“The increase in new construction homes gives buyers more opportunities when purchasing,” said Alison Stensrud, an agent at Windermere Estate explained. “A favorite neighborhood for buyers to consider is the Pioneer Park area. Here, you’ll find mature landscaping and beautiful historic homes, and you’ll be walking distance to parks and downtown Walla Walla.”

Mercer Island

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Island living between two of Washington’s largest cities? It’s hard to believe that residents of Mercer Island, located in Lake Washington, could escape the hustle and bustle of Bellevue and Seattle in just minutes and enjoy waterfront living at its best. With over 473 acres of parks, green spaces, walking trails, three public beaches, and stunning scenery, living on Mercer Island feels like a lakeside vacation. There are plenty of home styles to choose from.

“The island’s architectural landscape is a journey through time and style,” said Laurie Holden Scott, real estate broker at John L. Scott Real Estate/International Luxury Portfolio. “Mercer Island was originally a vacation island, so there are classic cozy 20th-century cottages here. The 1950s and 1960s introduced mid-century aesthetics, while the 1970s saw a boom in the contemporary Northwest or ‘tree house.’” Residences on style. The ’80s brought traditional two-story designs with brick accents, followed by a ’90s focus on Craftsman elements.”

The only downside is that available homes sell quickly and are often well over the asking price, which is about $2 million on average.


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If Woodinville’s beautiful setting in the scenic River Valley wasn’t enough to make you want to move there, we have a few more things to convince you. The region is home to more than 130 wineries – from big names to many start-ups. There are excellent parks, restaurants, shops, schools, and if you miss big city life, Seattle is just 20 miles south.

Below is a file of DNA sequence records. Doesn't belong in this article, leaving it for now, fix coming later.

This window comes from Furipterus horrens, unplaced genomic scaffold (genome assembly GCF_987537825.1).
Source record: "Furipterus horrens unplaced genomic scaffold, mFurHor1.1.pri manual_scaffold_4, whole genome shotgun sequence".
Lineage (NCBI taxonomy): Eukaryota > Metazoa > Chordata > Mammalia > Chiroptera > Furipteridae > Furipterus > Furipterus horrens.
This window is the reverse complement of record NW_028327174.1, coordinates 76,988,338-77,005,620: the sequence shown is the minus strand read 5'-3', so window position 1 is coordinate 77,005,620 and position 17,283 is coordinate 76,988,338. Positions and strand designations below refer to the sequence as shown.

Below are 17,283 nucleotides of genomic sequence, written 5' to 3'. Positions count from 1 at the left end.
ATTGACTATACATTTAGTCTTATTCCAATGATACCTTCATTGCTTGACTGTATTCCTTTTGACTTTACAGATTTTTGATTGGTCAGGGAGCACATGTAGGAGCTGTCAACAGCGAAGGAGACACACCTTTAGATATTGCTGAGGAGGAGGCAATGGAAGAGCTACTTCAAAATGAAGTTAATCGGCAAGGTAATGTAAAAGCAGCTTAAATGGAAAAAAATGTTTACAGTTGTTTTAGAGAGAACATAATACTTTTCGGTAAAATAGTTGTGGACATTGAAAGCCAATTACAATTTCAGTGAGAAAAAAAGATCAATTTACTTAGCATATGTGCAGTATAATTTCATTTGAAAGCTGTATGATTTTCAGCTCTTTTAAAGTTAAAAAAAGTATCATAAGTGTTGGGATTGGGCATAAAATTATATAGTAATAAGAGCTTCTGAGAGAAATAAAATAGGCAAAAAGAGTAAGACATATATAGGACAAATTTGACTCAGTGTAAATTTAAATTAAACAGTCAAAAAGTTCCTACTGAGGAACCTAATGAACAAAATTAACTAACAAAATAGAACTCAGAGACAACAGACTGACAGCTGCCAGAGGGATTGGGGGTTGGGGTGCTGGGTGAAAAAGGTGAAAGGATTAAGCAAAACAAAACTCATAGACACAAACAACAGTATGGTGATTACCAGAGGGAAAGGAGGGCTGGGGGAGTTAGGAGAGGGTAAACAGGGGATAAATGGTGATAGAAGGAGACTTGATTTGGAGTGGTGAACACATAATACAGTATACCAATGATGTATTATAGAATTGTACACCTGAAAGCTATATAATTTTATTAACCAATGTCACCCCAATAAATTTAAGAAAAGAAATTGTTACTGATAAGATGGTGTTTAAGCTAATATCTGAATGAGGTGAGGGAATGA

“Among Woodinville’s iconic neighborhoods, we recommend exploring charming Wellington, where lush landscapes collide with striking architecture. Plus, Hollywood Hill exudes rustic-chic charm, while the quiet streets of Saybrook provide an ideal escape for families looking for a close-knit community with potential Access to many top-notch schools and recreational facilities,” suggested real estate broker Chelsea Samonte of John L. Scott Real Estate.

According to Zillow, the median home value is $1,239,000, down five percent since last year.


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“Olympia hits the mark for those looking to live in a mid-size city with low traffic, lower housing costs than markets to the north and south, and proximity to all that Seattle has to offer,” Missy Watts, a broker at Olympia Sotheby’s International Realty, said. The capital of Washington is about an hour from Seattle and two hours from Portland, Oregon, and its residents enjoy access to numerous beaches, lakes, and a number of urban amenities. The downtown creative district spans 30 city blocks and is a hub for local breweries, galleries, theaters, and a farmer’s market.

Watts explained that the city is particularly popular with retirees. “With our active arts scene, abundant medical facilities, amazing access to the outdoors, and stunning Pacific Northwest scenery, it’s an attractive city worth calling home. Additionally, Washington has no state income tax, so any income from… Pensions and Social Security, she added, adding that withdrawals from retirement accounts are tax-free.

Bainbridge Island

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“Bainbridge Island is the Nantucket of the West,” Ty Evans, agent with Windermere Real Estate explained. “It offers a fantastic range of lifestyles, from high streets to small towns to waterfront properties.”